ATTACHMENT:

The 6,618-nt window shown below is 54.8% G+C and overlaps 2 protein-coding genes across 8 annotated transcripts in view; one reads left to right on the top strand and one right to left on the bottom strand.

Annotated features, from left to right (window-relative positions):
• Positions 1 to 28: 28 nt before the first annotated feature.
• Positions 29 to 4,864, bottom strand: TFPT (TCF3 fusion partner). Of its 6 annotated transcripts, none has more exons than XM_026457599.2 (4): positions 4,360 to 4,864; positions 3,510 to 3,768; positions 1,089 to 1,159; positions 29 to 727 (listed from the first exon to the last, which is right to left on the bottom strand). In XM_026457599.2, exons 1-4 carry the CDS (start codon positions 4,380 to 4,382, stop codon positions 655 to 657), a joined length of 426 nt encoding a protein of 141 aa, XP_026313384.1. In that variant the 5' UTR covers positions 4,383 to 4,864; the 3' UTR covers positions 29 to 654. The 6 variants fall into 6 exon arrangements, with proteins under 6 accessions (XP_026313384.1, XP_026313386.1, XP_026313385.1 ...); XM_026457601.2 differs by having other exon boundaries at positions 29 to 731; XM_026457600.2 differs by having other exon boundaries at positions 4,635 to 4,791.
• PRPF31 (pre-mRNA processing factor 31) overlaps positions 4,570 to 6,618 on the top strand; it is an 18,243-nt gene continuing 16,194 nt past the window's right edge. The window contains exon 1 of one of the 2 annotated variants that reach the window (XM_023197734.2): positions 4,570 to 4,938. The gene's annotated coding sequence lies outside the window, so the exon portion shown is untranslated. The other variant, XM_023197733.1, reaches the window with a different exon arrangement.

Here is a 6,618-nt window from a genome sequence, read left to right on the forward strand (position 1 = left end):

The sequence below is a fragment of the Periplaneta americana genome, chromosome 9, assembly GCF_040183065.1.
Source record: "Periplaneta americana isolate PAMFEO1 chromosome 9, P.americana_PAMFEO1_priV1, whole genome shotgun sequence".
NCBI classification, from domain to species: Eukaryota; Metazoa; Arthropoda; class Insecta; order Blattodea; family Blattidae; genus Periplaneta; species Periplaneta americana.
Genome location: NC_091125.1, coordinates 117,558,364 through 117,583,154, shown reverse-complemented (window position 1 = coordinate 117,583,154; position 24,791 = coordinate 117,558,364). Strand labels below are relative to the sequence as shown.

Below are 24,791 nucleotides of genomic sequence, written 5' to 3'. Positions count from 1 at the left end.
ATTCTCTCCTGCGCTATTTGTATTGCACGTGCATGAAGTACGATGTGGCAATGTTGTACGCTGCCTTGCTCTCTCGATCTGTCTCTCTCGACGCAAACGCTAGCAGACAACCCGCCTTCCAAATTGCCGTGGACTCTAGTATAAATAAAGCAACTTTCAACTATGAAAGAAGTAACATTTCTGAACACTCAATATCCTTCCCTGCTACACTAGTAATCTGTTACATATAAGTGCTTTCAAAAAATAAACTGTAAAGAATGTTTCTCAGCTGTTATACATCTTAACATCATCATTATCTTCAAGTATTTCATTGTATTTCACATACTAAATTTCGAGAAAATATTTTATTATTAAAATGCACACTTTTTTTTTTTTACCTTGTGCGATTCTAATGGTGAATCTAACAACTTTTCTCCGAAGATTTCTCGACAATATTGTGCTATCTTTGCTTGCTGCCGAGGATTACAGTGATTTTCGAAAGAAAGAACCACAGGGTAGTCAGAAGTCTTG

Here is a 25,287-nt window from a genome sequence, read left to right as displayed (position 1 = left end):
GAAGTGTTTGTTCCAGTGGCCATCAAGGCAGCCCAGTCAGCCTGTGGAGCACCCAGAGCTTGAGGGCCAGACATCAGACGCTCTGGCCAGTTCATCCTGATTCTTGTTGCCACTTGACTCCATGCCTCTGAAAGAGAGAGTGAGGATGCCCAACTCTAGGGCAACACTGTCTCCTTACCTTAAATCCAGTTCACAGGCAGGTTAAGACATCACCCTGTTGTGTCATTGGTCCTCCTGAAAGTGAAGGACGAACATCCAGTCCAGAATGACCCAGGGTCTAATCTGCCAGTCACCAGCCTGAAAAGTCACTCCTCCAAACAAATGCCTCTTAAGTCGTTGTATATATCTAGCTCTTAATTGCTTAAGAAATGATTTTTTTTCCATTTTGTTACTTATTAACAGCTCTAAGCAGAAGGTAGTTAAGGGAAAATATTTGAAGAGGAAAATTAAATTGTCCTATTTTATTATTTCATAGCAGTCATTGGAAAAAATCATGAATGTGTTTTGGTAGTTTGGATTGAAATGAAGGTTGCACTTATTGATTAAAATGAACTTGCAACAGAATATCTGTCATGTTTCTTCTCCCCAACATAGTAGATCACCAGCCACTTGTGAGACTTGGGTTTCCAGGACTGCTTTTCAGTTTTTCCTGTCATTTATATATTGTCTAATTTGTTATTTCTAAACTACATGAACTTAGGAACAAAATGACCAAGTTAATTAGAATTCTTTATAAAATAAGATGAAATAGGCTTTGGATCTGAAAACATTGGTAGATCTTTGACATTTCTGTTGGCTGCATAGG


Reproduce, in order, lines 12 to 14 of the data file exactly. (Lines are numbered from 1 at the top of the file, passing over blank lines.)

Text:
ATTCTCTCCTGCGCTATTTGTATTGCACGTGCATGAAGTACGATGTGGCAATGTTGTACGCTGCCTTGCTCTCTCGATCTGTCTCTCTCGACGCAAACGCTAGCAGACAACCCGCCTTCCAAATTGCCGTGGACTCTAGTATAAATAAAGCAACTTTCAACTATGAAAGAAGTAACATTTCTGAACACTCAATATCCTTCCCTGCTACACTAGTAATCTGTTACATATAAGTGCTTTCAAAAAATAAACTGTAAAGAATGTTTCTCAGCTGTTATACATCTTAACATCATCATTATCTTCAAGTATTTCATTGTATTTCACATACTAAATTTCGAGAAAATATTTTATTATTAAAATGCACACTTTTTTTTTTTTACCTTGTGCGATTCTAATGGTGAATCTAACAACTTTTCTCCGAAGATTTCTCGACAATATTGTGCTATCTTTGCTTGCTGCCGAGGATTACAGTGATTTTCGAAAGAAAGAACCACAGGGTAGTCAGAAGTCTTG

Here is a 25,287-nt window from a genome sequence, read left to right as displayed (position 1 = left end):
GAAGTGTTTGTTCCAGTGGCCATCAAGGCAGCCCAGTCAGCCTGTGGAGCACCCAGAGCTTGAGGGCCAGACATCAGACGCTCTGGCCAGTTCATCCTGATTCTTGTTGCCACTTGACTCCATGCCTCTGAAAGAGAGAGTGAGGATGCCCAACTCTAGGGCAACACTGTCTCCTTACCTTAAATCCAGTTCACAGGCAGGTTAAGACATCACCCTGTTGTGTCATTGGTCCTCCTGAAAGTGAAGGACGAACATCCAGTCCAGAATGACCCAGGGTCTAATCTGCCAGTCACCAGCCTGAAAAGTCACTCCTCCAAACAAATGCCTCTTAAGTCGTTGTATATATCTAGCTCTTAATTGCTTAAGAAATGATTTTTTTTCCATTTTGTTACTTATTAACAGCTCTAAGCAGAAGGTAGTTAAGGGAAAATATTTGAAGAGGAAAATTAAATTGTCCTATTTTATTATTTCATAGCAGTCATTGGAAAAAATCATGAATGTGTTTTGGTAGTTTGGATTGAAATGAAGGTTGCACTTATTGATTAAAATGAACTTGCAACAGAATATCTGTCATGTTTCTTCTCCCCAACATAGTAGATCACCAGCCACTTGTGAGACTTGGGTTTCCAGGACTGCTTTTCAGTTTTTCCTGTCATTTATATATTGTCTAATTTGTTATTTCTAAACTACATGAACTTAGGAACAAAATGACCAAGTTAATTAGAATTCTTTATAAAATAAGATGAAATAGGCTTTGGATCTGAAAACATTGGTAGATCTTTGACATTTCTGTTGGCTGCATAGG